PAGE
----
The conclusion of the Confederations Cup football in Brazil last Sunday has removed the immediate focus of popular anger at spendthrift authorities. But with ample time to go before next year’s World Cup and the 2016 Rio Olympics, whose cost has sparked these massive protests, the Brazilian authorities might do well to heed the lessons of history, and ensure they don’t make the same murderous mistakes that the government and Armed Forces made prior to the Mexico Olympics in 1968.
The Mexico Games, the first to be held in Latin America, were memorable for many things. Bob Beamon’s world record long jump was so far that the American athlete ended up outside the sand pit. The iconic ‘Black Power’ salute by Tommie Smith and John Carlos (quietly abetted by Aussie Peter Norman wearing a Peace badge) at the men’s 200 metres medal ceremony, resulted in the US sprinters being sent home, and enduring years of criticism and job privation. Another Aussie, multi-world record holder Ron Clarke was pictured inert on the infield, being administered oxygen, after running himself into a stupor in the rarefied air of Mexico City’s 2400 metres altitude. Clarke blames his long-time heart condition on that effort.
South Africa had been invited to Mexico, but so many other countries complained about continuing apartheid there that the International Olympic Committee made it known that they were not welcome. Another political victim was celebrated Czech gymnast Vera Caslavska, whose downcast head at her several medal ceremonies was seen as a criticism of the recent Soviet invasion of her homeland. Like Smith and Carlos, she was vilified for years afterwards, in her case by the Czech puppet authorities.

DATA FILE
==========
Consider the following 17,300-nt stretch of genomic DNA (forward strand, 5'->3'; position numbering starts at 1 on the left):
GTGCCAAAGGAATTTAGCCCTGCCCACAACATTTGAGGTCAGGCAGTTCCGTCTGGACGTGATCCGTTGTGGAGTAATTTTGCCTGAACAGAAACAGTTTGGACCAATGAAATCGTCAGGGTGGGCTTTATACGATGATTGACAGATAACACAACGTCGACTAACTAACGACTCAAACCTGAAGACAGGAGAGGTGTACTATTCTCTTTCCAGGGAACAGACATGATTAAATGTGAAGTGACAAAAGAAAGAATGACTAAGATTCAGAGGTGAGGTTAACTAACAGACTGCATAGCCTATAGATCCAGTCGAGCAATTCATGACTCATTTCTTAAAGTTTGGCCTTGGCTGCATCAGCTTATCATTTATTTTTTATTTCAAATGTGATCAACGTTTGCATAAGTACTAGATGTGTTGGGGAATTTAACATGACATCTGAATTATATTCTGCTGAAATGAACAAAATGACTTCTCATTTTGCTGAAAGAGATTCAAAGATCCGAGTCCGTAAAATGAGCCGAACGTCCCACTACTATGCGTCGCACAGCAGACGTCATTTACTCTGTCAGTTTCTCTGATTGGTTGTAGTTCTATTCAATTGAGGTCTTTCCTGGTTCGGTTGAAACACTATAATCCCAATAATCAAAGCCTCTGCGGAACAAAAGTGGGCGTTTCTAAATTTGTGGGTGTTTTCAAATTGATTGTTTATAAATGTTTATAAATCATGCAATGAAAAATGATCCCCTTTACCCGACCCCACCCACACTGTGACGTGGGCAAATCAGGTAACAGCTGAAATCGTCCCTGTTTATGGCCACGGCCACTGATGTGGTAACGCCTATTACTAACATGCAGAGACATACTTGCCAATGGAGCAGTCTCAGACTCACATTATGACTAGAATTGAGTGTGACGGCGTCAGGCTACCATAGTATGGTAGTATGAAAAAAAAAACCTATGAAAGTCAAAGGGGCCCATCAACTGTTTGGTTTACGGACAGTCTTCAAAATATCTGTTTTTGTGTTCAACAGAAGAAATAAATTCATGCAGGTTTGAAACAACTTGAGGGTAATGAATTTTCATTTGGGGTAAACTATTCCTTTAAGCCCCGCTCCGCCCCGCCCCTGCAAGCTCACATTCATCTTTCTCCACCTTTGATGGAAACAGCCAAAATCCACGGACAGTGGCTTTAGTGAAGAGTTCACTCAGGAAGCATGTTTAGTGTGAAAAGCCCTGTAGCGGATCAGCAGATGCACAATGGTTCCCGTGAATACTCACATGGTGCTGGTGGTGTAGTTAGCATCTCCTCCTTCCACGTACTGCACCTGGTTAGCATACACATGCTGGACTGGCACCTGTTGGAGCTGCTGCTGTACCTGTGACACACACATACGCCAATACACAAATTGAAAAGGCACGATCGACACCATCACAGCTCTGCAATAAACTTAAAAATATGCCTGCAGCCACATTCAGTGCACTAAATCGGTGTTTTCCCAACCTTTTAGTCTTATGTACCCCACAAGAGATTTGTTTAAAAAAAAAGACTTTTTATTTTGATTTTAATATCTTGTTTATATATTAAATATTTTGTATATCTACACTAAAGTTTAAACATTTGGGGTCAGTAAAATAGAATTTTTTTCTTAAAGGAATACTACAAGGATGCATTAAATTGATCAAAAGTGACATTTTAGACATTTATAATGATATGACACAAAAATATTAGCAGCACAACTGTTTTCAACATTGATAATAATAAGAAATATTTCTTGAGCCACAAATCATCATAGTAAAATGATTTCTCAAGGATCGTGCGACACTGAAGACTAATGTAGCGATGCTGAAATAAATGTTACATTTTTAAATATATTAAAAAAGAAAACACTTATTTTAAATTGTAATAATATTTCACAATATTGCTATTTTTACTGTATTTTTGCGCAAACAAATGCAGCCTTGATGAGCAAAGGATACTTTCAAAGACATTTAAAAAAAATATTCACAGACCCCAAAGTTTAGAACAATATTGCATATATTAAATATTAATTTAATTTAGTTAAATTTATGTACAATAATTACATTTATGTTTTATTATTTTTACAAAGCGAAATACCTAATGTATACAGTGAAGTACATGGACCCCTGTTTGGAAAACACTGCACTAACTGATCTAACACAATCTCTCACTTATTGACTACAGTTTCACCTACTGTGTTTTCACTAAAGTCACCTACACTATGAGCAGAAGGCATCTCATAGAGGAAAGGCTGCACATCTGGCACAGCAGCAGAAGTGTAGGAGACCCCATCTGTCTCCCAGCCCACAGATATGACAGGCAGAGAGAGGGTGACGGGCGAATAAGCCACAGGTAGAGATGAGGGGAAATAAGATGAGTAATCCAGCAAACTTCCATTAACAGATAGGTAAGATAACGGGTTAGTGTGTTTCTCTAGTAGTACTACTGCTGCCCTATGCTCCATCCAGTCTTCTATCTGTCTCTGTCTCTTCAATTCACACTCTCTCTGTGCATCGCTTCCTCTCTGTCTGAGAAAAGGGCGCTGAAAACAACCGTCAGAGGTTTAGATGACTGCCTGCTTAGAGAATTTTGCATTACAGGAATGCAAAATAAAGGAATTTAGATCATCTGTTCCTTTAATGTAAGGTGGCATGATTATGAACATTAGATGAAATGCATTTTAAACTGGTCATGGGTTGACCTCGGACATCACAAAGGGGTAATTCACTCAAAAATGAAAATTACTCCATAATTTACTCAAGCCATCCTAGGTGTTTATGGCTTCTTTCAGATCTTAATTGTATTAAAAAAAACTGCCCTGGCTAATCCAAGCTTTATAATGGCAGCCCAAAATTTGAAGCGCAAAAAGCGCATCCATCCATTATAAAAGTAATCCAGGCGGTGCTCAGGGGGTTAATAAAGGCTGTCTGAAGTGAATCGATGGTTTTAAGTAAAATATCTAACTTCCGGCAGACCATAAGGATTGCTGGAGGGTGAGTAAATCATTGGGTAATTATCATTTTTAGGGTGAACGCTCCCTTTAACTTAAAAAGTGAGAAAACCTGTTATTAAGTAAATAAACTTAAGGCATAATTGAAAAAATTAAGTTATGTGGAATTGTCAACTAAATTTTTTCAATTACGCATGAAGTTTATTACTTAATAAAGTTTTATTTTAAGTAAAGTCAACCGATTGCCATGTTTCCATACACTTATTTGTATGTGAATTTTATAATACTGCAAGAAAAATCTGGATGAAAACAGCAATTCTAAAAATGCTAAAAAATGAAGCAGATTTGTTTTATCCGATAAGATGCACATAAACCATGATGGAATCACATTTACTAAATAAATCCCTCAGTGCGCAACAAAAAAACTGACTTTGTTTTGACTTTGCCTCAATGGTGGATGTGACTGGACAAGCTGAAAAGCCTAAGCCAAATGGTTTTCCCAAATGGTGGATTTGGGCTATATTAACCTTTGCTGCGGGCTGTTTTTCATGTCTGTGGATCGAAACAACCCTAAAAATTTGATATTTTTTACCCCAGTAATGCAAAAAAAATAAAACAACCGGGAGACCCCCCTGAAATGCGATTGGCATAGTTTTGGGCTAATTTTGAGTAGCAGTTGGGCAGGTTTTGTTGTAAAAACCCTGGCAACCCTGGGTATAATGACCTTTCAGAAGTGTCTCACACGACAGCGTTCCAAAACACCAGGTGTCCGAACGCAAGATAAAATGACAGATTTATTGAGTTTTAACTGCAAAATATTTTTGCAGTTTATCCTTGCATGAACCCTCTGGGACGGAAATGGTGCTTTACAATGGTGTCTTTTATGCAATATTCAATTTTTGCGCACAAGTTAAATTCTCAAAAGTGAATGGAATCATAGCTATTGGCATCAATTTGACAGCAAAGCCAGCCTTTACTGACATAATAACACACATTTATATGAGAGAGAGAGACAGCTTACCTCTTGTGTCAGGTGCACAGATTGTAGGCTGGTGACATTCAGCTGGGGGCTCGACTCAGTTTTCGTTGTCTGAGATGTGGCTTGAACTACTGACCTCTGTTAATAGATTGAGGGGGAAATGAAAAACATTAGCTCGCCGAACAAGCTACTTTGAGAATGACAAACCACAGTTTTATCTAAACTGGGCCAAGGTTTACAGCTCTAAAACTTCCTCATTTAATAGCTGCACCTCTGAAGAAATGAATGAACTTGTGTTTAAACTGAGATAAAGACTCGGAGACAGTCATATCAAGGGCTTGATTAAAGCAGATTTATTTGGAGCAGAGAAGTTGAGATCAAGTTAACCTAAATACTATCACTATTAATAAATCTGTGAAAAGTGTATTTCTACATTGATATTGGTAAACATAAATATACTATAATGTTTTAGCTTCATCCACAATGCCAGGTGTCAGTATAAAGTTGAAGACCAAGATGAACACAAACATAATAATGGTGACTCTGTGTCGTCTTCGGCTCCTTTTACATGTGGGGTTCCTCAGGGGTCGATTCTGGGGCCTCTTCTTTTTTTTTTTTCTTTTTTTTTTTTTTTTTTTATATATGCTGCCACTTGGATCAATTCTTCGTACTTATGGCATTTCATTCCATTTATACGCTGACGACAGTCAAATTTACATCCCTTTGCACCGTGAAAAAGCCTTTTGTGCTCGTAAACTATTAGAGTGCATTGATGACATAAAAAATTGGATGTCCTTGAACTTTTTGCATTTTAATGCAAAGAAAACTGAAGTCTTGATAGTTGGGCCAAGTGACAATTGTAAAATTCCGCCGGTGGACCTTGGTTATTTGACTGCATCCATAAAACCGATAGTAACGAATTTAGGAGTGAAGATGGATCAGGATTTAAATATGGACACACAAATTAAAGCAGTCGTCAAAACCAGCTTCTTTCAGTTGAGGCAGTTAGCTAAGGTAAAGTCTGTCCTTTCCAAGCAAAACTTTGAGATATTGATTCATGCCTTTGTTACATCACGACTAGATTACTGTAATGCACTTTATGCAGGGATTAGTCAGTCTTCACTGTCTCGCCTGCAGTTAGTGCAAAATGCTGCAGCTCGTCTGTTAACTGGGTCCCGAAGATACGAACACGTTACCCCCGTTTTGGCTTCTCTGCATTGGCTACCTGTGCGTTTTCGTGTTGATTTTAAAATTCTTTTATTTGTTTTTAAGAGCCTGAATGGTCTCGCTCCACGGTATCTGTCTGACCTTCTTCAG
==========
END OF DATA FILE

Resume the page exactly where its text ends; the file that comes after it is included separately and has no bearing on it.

But the long shadow that stretches 45 years down the south American continent towards Brazil today is the spectre of the innumerable students and civilians assassinated immediately prior to the Mexico Games in what is remembered as the Tlatelolco Massacre.
As in Brazil with what the population sees as wholly inadequate social provision, – public transport, health services, etc – the complaints in Mexico began over the cost ($7.5b in today’s terms) of an international sports festival while the majority of the population was living in poverty. Riding the worldwide spirit of protest in 1968, Mexican students, in particular those at the National Autonomous University (UNAM) demanded democratic accountability and social justice from the US-backed hard-line government, whose ossified party, the PRI had been in power virtually since the revolution over 40 years before.
President, Gustavo Díaz responded to the student demands by sending the Army in to occupy the university campus. The university rector, Javier Barros Sierra sided with his students, telling the government, “The military occupation of the University City represents an excessive use of force”. But that use of force was going to get infinitely worse.
For the first time in modern Mexican history, the middle classes joined the students and disaffected workers in a protest movement. There was a series of strikes and marches throughout the city, particularly to the Plaza de la Constitución, parliament square; and to Plaza de las Tres Culturas, in the quarter known as Tlatelolco. Up to 600,000 people from all walks of Mexican society turned up to support the demonstrators.